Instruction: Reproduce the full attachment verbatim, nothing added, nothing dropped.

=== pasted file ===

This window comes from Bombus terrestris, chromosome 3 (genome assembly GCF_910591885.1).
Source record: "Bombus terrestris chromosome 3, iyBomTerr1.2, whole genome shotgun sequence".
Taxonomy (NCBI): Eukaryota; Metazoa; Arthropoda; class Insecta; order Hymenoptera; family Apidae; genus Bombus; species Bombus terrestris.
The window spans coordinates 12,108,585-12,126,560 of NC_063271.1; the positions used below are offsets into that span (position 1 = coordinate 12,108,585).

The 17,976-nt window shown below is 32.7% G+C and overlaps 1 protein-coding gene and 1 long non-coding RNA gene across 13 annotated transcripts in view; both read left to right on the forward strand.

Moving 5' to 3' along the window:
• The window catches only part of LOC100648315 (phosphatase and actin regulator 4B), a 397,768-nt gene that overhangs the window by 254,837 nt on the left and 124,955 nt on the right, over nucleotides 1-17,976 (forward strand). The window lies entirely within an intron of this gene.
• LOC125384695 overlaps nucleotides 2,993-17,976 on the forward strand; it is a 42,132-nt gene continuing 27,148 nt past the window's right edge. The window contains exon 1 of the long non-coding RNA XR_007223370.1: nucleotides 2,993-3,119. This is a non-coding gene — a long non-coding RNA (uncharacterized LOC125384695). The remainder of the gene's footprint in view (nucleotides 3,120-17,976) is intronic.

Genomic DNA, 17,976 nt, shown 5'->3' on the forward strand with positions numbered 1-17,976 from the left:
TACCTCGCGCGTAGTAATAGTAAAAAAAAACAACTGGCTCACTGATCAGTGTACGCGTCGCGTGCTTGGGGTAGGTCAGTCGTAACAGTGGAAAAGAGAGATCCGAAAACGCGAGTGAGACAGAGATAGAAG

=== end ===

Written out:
This window comes from Bombus terrestris, chromosome 3 (genome assembly GCF_910591885.1).
Source record: "Bombus terrestris chromosome 3, iyBomTerr1.2, whole genome shotgun sequence".
Taxonomy (NCBI): Eukaryota; Metazoa; Arthropoda; class Insecta; order Hymenoptera; family Apidae; genus Bombus; species Bombus terrestris.
The window spans coordinates 12,108,585-12,126,560 of NC_063271.1; the positions used below are offsets into that span (position 1 = coordinate 12,108,585).

The 17,976-nt window shown below is 32.7% G+C and overlaps 1 protein-coding gene and 1 long non-coding RNA gene across 13 annotated transcripts in view; both read left to right on the forward strand.

Moving 5' to 3' along the window:
• The window catches only part of LOC100648315 (phosphatase and actin regulator 4B), a 397,768-nt gene that overhangs the window by 254,837 nt on the left and 124,955 nt on the right, over nucleotides 1-17,976 (forward strand). The window lies entirely within an intron of this gene.
• LOC125384695 overlaps nucleotides 2,993-17,976 on the forward strand; it is a 42,132-nt gene continuing 27,148 nt past the window's right edge. The window contains exon 1 of the long non-coding RNA XR_007223370.1: nucleotides 2,993-3,119. This is a non-coding gene — a long non-coding RNA (uncharacterized LOC125384695). The remainder of the gene's footprint in view (nucleotides 3,120-17,976) is intronic.

Genomic DNA, 17,976 nt, shown 5'->3' on the forward strand with positions numbered 1-17,976 from the left:
TACCTCGCGCGTAGTAATAGTAAAAAAAAACAACTGGCTCACTGATCAGTGTACGCGTCGCGTGCTTGGGGTAGGTCAGTCGTAACAGTGGAAAAGAGAGATCCGAAAACGCGAGTGAGACAGAGATAGAAG